If you are like many people, your “To-Do” list tends to be a jumble of actions, contexts and priorities: Clean the bathroom, write novel, Suzy’s birthday, car – new tires. Obviously, those are four very different things that take differing amounts of brainpower and must occur in unique places – so why are they all jumbled together on your “To-Do” list?
It’s time to revolutionize your list, and your life, by instituting a new list limited to actions only: Next Actions. The “Next Action” list is part of a larger organizational system espoused in the book Getting Things Done: The Art of Stress-Free Productivity by David Allen, a national bestseller. I cannot highly recommend this book more and its methods to those who must handle several large projects at the same time.
Allen preaches the “Next Action” method, which throws away the “To-Do” list in favor of a list of the very next actions needed. Any item on your “To Do” list that needs more than one step to complete is a project, and you must define what is the very next physical action that needs to be taken in this multi-step project. Turning your “To Do” list into a “Next Action” list will create forward momentum towards achieving your goals, sort your actions into appropriate contexts and stop the mental block that happens when you look at a “To-Do” list that is really a list of larger projects that need sorting and organizing.
Looking at the sample “To-Do” list above, you can see right away that cleaning the bathroom is the only true “Next Action” on the list (provided that you already have the supplies to do the job). It can stay. Every item on your “Next Action” list should start with a verb.
Writing a novel is not a next action – it’s a project that will require multiple steps. Throw “Write a Novel” on your list of projects and then define the next action: is it brainstorming, researching publishers or writing chapter one? Define the appropriate next action and write that on your “Next Action” list: Write chapter one.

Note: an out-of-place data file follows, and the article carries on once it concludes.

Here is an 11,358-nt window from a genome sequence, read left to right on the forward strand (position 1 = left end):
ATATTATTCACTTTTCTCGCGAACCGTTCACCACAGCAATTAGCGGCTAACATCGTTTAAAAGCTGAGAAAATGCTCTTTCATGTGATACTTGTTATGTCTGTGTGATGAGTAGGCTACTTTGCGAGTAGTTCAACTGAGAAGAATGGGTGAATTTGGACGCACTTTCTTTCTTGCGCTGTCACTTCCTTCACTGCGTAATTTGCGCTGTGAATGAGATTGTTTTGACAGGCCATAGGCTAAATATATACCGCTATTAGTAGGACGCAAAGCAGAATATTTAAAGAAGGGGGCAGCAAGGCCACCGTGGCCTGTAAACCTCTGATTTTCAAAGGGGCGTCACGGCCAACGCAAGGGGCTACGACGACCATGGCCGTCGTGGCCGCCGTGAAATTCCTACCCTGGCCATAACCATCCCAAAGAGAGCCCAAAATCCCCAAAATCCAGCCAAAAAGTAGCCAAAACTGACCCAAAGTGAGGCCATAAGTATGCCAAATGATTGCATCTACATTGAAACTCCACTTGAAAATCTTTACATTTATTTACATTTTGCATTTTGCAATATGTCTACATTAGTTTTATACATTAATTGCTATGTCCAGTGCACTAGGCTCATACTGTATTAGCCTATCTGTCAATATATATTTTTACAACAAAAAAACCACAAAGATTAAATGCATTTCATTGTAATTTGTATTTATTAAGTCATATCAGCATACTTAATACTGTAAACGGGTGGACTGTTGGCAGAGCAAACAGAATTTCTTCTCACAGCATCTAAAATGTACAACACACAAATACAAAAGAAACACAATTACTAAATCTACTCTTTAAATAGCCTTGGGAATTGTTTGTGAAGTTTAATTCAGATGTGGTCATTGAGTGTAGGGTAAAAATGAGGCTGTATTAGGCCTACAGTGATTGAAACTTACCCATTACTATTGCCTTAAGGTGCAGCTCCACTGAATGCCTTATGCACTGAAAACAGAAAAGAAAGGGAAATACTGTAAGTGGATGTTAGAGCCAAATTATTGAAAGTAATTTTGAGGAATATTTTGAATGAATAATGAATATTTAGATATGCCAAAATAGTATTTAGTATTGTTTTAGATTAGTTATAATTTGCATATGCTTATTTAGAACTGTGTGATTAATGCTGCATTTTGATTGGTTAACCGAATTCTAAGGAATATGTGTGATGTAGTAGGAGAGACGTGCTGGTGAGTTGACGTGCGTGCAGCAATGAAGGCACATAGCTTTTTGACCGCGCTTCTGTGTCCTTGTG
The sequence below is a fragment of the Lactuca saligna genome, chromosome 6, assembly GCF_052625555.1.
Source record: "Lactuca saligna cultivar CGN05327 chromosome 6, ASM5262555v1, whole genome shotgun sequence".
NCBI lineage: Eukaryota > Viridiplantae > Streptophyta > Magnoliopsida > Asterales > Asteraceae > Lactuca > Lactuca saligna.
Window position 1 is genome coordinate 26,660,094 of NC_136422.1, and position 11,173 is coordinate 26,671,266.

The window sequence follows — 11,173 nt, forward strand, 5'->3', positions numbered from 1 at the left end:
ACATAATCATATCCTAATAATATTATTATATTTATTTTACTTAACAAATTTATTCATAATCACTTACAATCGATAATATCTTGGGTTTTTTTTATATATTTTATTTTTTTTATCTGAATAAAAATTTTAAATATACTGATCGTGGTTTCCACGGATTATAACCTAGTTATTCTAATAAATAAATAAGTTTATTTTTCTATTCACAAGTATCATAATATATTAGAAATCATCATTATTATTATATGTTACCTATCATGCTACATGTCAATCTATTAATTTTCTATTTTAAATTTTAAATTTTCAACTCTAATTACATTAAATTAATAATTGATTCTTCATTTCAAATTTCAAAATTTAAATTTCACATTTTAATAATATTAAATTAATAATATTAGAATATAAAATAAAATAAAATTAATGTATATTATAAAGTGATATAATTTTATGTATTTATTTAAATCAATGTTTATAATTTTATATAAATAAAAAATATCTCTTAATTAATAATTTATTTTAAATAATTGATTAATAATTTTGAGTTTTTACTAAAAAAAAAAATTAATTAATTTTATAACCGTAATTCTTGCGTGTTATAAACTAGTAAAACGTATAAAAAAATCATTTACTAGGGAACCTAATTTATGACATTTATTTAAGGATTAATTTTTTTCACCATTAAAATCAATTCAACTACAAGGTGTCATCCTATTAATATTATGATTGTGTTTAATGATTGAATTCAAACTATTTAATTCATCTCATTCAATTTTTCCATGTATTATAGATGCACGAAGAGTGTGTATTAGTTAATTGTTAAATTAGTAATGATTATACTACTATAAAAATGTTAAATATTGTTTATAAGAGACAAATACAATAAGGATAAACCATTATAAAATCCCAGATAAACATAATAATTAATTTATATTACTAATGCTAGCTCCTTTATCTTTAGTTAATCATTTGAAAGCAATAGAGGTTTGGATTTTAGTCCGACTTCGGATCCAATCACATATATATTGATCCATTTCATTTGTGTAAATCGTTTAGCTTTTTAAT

Suzy’s birthday is not an action either, it’s a project that has many actions tied to it: shop for a gift, bake a cake, reserve a table at the restaurant, invite friends, find a card for everyone to sign. There are so many actions tied to Suzy’s birthday that looking at that phrase on your “To-Do” list is likely to cause your brain to stall. Identify the very next action you must take and add it to your “Next Action” list: Reserve restaurant for Suzy’s birthday.
“Car – new tires” is also not a next action. Do you need to research tires, call Pep Boys to compare prices or just show up at your local tire store with a credit card? By defining the next action for each item on your list, you are starting out with the crucial first step already done, and now all you have to do is act:
- Go to Pep Boys for new tires
- Clean bathroom
- Write chapter one in novel
- Reserve restaurant for Suzy’s birthday
Can you sense the forward motion in your new and improved “To-Do” list? Every item is actually something that can be done, not something that needs to be further defined. Every item is a Next Action.
If you are like most people in the modern world that are juggling way too many projects, you will have 50-150 next actions at any given moment. You can organize these actions by context to further define your list and your world:
- Next Actions – At Home
- Next Actions – Online
- Next Actions – Errands
- Next Actions – Phone Calls to Make
Now all of your next actions will be divided by context, so that you can take a quick look at your list before heading out the door to run errands and know exactly what needs to be done.
Take a look at your current “To-Do” list, and define each item’s Next Action. Keep a larger list of Projects, and go over your Next Action list at least once a week to see if any deleted items prompt any new next actions. By defining your “To-Do” list by action verbs instead of hazy projects that can be overwhelming, you empower yourself with control and knowledge. Make sure every item on your “To-Do” list is actually a “Next Action” and you will already be one step ahead of the game.
Image: Courtney Dirks